“The Greatest Legislation: An American Legion Salute to the GI Bill” has arrived at the Satilla Regional Library. The display is traveling to multiple sites throughout the country and this is the first stop in Georgia.
U.S. Rep. John Gibson from Douglas saved the GI Bill, formally known as the Servicemen’s Readjustment Act of 1944, from being defeated. The bill, which The American Legion drafted and endorsed, nearly died in committee. To ensure its passage, the bill’s supporters needed one more vote to get it to President Franklin Roosevelt’s desk by June 22, 1944. The final vote was set to take place on June 9, 1944 – right after D Day had taken place.
Rep. Gibson had left Washington but instructed Rep. John Rankin of Mississippi to cast a proxy vote in favor of the bill. Rankin, however, refused, primarily because the GI Bill granted equal access to both whites and African Americans. Without Gibson’s vote, the bill would never make it out of committee.
Gibson needed to get to Washington in a hurry to cast that all-important vote. However, Rep. Gibson was nowhere to be found. What resulted was a statewide search that involved radio announcements, phone calls, and law enforcement notifications to find Gibson. When he was finally located, troopers escorted him at high speeds in the middle of a driving rain to get him to Jacksonville, Fla., where a plane was waiting to fly him to Washington. He made it by the deadline, cast the deciding vote, and President Roosevelt signed the bill into law. It has since been called the most significant piece of legislation Congress passed during the 20th Century. It transformed the middle class and, in turn, transformed the nation.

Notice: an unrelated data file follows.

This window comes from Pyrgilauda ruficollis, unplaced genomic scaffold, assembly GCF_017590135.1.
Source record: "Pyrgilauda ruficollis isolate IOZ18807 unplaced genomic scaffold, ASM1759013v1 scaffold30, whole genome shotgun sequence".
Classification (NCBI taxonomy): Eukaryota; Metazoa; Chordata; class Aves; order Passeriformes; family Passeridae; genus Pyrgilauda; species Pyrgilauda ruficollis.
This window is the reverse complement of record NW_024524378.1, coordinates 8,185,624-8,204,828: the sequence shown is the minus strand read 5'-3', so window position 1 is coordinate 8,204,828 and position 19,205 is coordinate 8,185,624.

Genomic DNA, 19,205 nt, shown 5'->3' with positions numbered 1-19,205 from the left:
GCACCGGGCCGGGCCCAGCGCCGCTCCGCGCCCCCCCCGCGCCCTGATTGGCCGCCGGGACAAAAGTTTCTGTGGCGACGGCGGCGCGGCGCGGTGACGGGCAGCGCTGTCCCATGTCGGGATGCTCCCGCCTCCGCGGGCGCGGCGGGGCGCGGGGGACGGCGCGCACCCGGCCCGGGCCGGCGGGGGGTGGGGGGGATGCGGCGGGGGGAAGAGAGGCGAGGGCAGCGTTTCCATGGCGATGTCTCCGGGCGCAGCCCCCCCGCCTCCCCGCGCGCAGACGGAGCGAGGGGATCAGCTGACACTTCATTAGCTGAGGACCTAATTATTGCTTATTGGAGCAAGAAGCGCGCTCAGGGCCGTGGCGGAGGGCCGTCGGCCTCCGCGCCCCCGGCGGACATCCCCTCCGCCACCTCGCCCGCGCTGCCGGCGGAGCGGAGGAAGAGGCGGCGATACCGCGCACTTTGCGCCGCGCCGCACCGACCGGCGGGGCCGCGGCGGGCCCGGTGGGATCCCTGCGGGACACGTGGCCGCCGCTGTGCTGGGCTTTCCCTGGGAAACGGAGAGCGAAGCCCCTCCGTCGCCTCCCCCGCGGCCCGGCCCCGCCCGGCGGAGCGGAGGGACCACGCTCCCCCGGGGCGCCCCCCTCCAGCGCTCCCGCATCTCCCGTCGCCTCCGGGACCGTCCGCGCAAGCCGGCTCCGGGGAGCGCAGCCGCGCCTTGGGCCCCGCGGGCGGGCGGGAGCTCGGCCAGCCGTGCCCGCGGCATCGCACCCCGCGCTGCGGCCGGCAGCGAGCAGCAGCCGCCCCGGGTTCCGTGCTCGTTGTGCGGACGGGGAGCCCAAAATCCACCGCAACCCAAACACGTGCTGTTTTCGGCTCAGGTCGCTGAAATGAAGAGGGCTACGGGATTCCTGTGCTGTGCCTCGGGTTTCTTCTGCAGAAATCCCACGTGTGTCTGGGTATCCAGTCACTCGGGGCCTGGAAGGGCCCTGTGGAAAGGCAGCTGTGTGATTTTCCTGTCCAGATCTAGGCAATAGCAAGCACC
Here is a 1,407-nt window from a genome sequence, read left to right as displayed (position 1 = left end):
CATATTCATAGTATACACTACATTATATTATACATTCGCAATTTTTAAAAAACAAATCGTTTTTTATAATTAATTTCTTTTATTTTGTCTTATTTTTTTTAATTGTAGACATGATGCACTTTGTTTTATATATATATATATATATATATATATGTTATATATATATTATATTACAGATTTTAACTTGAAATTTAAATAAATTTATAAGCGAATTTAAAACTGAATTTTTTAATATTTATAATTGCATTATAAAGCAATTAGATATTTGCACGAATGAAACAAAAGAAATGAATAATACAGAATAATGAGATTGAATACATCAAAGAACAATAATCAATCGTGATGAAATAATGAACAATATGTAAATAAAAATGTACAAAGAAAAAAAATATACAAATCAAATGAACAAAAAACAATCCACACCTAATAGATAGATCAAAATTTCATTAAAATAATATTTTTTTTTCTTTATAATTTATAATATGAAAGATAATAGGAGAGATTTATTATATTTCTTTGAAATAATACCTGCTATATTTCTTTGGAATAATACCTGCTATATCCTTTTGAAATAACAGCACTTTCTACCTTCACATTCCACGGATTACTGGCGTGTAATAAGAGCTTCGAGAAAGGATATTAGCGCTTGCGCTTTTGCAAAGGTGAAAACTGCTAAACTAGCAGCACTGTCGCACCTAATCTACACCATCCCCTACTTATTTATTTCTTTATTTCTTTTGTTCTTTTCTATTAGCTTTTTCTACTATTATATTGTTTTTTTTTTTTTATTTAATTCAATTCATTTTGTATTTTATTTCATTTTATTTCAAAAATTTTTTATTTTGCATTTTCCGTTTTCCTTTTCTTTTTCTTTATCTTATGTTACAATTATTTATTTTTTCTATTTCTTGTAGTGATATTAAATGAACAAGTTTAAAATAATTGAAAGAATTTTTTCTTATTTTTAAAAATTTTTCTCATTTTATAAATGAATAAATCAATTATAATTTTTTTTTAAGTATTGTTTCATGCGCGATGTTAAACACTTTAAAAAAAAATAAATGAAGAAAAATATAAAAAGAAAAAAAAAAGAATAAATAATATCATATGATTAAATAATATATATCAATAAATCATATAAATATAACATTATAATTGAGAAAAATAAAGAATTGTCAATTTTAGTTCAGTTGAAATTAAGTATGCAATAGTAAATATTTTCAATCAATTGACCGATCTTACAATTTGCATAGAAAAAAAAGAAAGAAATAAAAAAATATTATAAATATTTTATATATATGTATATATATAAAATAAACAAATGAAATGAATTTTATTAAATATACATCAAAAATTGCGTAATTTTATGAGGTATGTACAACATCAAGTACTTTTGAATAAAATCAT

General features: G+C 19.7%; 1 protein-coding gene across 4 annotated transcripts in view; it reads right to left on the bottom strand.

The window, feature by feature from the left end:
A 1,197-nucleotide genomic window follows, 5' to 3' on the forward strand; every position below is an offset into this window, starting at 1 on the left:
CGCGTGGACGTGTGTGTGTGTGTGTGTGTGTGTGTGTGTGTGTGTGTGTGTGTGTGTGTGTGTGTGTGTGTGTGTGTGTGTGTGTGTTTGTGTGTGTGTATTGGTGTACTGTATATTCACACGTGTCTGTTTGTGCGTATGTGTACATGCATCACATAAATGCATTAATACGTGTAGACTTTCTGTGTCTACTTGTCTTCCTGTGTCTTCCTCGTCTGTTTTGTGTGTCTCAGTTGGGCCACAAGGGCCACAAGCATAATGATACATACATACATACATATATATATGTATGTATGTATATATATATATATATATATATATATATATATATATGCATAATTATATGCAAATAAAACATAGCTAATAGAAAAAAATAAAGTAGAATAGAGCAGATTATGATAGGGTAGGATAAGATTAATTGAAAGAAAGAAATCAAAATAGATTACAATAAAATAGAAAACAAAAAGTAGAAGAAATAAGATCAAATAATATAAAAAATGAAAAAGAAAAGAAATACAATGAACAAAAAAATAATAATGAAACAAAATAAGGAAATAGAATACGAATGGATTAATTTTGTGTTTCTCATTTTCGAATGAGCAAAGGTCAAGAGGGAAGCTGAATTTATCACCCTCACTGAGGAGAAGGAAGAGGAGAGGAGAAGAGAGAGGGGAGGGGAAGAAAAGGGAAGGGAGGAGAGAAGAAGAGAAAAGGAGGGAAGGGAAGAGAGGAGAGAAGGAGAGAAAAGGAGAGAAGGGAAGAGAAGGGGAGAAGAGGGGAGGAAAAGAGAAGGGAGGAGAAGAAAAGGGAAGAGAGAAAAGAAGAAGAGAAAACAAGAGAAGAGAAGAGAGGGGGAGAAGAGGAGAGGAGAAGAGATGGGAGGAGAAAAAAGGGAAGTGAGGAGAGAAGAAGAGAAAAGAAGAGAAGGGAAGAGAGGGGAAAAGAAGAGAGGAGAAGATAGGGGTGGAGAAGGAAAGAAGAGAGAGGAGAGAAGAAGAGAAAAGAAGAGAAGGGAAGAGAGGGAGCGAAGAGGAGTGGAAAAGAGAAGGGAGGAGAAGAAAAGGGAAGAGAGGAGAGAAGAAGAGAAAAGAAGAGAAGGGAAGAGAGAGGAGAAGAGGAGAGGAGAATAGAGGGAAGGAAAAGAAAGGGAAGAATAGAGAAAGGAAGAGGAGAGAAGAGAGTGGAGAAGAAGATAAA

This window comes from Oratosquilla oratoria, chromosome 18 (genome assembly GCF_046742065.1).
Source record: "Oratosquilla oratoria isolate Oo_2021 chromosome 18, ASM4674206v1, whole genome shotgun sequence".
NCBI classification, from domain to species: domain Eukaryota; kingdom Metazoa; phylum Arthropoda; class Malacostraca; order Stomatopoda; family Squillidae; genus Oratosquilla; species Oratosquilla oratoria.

The display at the library features a number of important documents and an interactive screen that highlights the importance of the bill. The original cover and signature page of the Servicemen’s Readjustment Act of 1944, better known as the GI Bill, will be showcased, among other important papers and photos. The original documents, on loan from the National Archives, along with the typed and hand-edited speech given by President Roosevelt after signing the historic GI Bill of Rights, are on loan from the Franklin D. Roosevelt Library, will be on display through March 12.
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